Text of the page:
Diagon Alley and the Gringotts Vault
The theme for majestic phoenix, Fawkes, is beautiful and sweeping, much like the bird’s own grace in flight. Fawkes is a phoenix, a bird that lives a very long life due to its cyclical ability to be born again from fire and ashes, who protects and belongs to Hogwarts headmaster, Albus Dumbledore.
Fawkes the Phoenix
When Harry watches Diagon Ally appear *literally* by magic in front of his eyes in The Philosopher’s Stone, the music is equally magical. The spritely theme accompanies the sight of bustling witches, wizards and their helpful owls going about their daily business.
Festive theme (Diagon Alley) - Harry Potter and the Philosopher's Stone
‘Lily’s Theme’ is a haunting piece, permeated by a single voice which improvises over a steady drone in the double basses. It appears in Deathly Hallows Part 2 and was written by Alexandre Desplat, who said that the theme “ghosts the film all along and [is] the music thread that takes us from the beginning to the end of the film”.
01 Alexandre Desplat - Lily's Theme (Harry Potter and the Deathly Hallows - Part 2)
Scottish film composer Patrick Doyle’s ‘Potter Waltz’ is delightfully tuneful, lilting and light, and as uplifting as any of the Harry Potter themes. It is heard when Harry opens the Yule Ball with dance partner Parvati Patil, in the fourth film in the franchise, The Goblet of Fire.
Doyle’s ‘Hogwarts Hymn’ is equally uplifting, but this time stately and noble. It evokes the grandeur of Hogwarts’ castle and grounds, emotively illustrating the feelings students, teachers and visiting witches and wizards experience visiting the place, considering its vast history and awe-inspiring influence throughout the wizarding world.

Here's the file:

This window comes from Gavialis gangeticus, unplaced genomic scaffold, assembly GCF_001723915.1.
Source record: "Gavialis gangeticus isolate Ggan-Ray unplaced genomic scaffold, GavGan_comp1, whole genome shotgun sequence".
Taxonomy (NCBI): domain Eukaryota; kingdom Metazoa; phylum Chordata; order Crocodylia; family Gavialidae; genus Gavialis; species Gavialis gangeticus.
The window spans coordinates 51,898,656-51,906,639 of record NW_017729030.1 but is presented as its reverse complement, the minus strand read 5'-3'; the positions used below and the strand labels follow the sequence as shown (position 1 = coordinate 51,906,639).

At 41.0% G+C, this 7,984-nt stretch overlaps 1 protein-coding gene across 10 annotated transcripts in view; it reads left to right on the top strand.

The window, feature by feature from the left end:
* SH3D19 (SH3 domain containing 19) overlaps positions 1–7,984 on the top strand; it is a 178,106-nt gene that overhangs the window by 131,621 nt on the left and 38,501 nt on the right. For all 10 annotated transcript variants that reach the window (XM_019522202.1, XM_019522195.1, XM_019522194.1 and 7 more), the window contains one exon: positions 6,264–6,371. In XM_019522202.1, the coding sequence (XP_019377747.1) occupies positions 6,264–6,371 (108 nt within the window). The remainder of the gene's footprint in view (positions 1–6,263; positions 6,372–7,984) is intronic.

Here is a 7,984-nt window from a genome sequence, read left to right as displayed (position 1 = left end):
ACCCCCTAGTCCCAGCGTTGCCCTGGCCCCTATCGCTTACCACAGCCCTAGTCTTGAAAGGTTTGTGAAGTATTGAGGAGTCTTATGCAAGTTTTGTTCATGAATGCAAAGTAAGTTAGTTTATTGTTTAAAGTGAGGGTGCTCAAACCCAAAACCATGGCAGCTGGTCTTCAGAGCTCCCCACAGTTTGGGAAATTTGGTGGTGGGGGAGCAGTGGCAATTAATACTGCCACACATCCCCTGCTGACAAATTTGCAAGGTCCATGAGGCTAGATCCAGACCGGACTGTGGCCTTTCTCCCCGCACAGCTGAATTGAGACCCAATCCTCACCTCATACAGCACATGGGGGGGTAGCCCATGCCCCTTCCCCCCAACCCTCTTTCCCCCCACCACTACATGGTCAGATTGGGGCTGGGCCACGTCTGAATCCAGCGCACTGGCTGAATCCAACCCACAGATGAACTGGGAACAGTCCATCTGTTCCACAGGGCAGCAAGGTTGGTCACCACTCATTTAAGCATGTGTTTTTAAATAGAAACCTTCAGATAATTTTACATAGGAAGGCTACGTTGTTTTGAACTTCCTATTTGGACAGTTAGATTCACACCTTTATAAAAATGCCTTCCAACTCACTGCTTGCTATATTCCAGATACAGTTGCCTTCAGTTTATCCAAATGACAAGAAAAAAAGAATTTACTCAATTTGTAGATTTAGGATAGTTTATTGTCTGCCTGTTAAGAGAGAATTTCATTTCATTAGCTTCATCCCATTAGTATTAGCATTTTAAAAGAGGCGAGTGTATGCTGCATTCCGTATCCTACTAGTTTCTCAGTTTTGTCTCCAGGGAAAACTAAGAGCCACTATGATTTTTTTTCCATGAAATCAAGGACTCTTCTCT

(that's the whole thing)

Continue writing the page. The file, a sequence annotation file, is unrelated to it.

‘Leaving Hogwarts’ is the mournful, yet hopeful and peaceful tune we hear when Harry has completed his first year at the hallowed school, putting so much behind him and stepping away from his new family – but with so much to look forward to when he returns to Hogwarts for his next year of magical adventures.
Another sublime melody from Patrick Doyle, and The Goblet of Fire here. The soaring strings theme evokes hope tinged with sadness, as young hero Harry navigates another tumultuous year at Hogwarts.
Harry in Winter
‘Nimbus 2000’ is the lively theme for the brand new broom that everybody wants. Box-fresh at the time of the first movie, the 2000 model of the Nimbus is ultra fast and light, and the melody of Williams’ spritely theme matches: it’s fast, and flits up, down and around without hesitation – like any good broom should!
‘Harry’s Wondrous World’ by John Williams is the awe-inspiring, noble theme that seems responsible for glueing the world of Harry Potter together on screen, from the start of the film franchise’s launch. Williams enlists lyrical strings, fluttery flutes, powerful percussion and big brass in memorable phrases and inspiring melodies that do most of the heavy lifting in whisking us straight to Hogwarts in our imaginations. We thank you, maestro Williams.
Harry's Wondrous World
An instant, magical classic, ‘Hedwig’s Theme’ by John Williams is *the* definitive Harry Potter theme. Even though it’s named after Harry’s elegant snowy owl, Hedwig, the theme doesn’t just accompany her on-screen moments and instead represents the whole wonderful wizarding world of Harry Potter throughout the eight films.